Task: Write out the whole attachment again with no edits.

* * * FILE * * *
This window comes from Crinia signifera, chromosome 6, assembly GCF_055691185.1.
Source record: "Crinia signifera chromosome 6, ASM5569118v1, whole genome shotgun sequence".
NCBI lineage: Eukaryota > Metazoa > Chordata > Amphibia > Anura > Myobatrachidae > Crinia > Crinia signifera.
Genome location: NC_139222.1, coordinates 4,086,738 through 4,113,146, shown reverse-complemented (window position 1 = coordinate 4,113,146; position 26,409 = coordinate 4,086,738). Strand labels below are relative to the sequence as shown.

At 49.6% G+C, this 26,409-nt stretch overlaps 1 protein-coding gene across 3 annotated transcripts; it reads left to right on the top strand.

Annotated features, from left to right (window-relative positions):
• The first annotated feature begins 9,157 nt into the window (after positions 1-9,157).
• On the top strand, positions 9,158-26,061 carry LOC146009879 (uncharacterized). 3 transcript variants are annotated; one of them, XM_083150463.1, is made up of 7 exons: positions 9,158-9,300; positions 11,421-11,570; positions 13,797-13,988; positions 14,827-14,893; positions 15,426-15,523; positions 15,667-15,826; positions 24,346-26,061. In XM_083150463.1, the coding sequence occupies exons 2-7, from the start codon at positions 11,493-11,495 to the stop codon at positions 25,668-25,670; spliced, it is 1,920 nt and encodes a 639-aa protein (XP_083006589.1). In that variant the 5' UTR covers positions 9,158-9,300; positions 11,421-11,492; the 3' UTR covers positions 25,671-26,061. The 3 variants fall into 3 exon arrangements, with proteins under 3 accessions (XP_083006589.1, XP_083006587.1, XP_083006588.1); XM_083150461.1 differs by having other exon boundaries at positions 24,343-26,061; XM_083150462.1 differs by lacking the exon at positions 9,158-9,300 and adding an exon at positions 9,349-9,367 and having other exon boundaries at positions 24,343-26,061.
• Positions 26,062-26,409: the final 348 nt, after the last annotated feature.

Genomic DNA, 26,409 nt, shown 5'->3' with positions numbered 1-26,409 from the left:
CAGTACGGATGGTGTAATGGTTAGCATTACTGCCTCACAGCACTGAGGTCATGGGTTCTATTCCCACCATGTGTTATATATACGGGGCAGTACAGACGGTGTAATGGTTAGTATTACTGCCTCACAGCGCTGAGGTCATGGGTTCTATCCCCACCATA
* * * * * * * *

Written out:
This window comes from Crinia signifera, chromosome 6, assembly GCF_055691185.1.
Source record: "Crinia signifera chromosome 6, ASM5569118v1, whole genome shotgun sequence".
NCBI lineage: Eukaryota > Metazoa > Chordata > Amphibia > Anura > Myobatrachidae > Crinia > Crinia signifera.
Genome location: NC_139222.1, coordinates 4,086,738 through 4,113,146, shown reverse-complemented (window position 1 = coordinate 4,113,146; position 26,409 = coordinate 4,086,738). Strand labels below are relative to the sequence as shown.

At 49.6% G+C, this 26,409-nt stretch overlaps 1 protein-coding gene across 3 annotated transcripts; it reads left to right on the top strand.

Annotated features, from left to right (window-relative positions):
• The first annotated feature begins 9,157 nt into the window (after positions 1-9,157).
• On the top strand, positions 9,158-26,061 carry LOC146009879 (uncharacterized). 3 transcript variants are annotated; one of them, XM_083150463.1, is made up of 7 exons: positions 9,158-9,300; positions 11,421-11,570; positions 13,797-13,988; positions 14,827-14,893; positions 15,426-15,523; positions 15,667-15,826; positions 24,346-26,061. In XM_083150463.1, the coding sequence occupies exons 2-7, from the start codon at positions 11,493-11,495 to the stop codon at positions 25,668-25,670; spliced, it is 1,920 nt and encodes a 639-aa protein (XP_083006589.1). In that variant the 5' UTR covers positions 9,158-9,300; positions 11,421-11,492; the 3' UTR covers positions 25,671-26,061. The 3 variants fall into 3 exon arrangements, with proteins under 3 accessions (XP_083006589.1, XP_083006587.1, XP_083006588.1); XM_083150461.1 differs by having other exon boundaries at positions 24,343-26,061; XM_083150462.1 differs by lacking the exon at positions 9,158-9,300 and adding an exon at positions 9,349-9,367 and having other exon boundaries at positions 24,343-26,061.
• Positions 26,062-26,409: the final 348 nt, after the last annotated feature.

Genomic DNA, 26,409 nt, shown 5'->3' with positions numbered 1-26,409 from the left:
CAGTACGGATGGTGTAATGGTTAGCATTACTGCCTCACAGCACTGAGGTCATGGGTTCTATTCCCACCATGTGTTATATATACGGGGCAGTACAGACGGTGTAATGGTTAGTATTACTGCCTCACAGCGCTGAGGTCATGGGTTCTATCCCCACCATA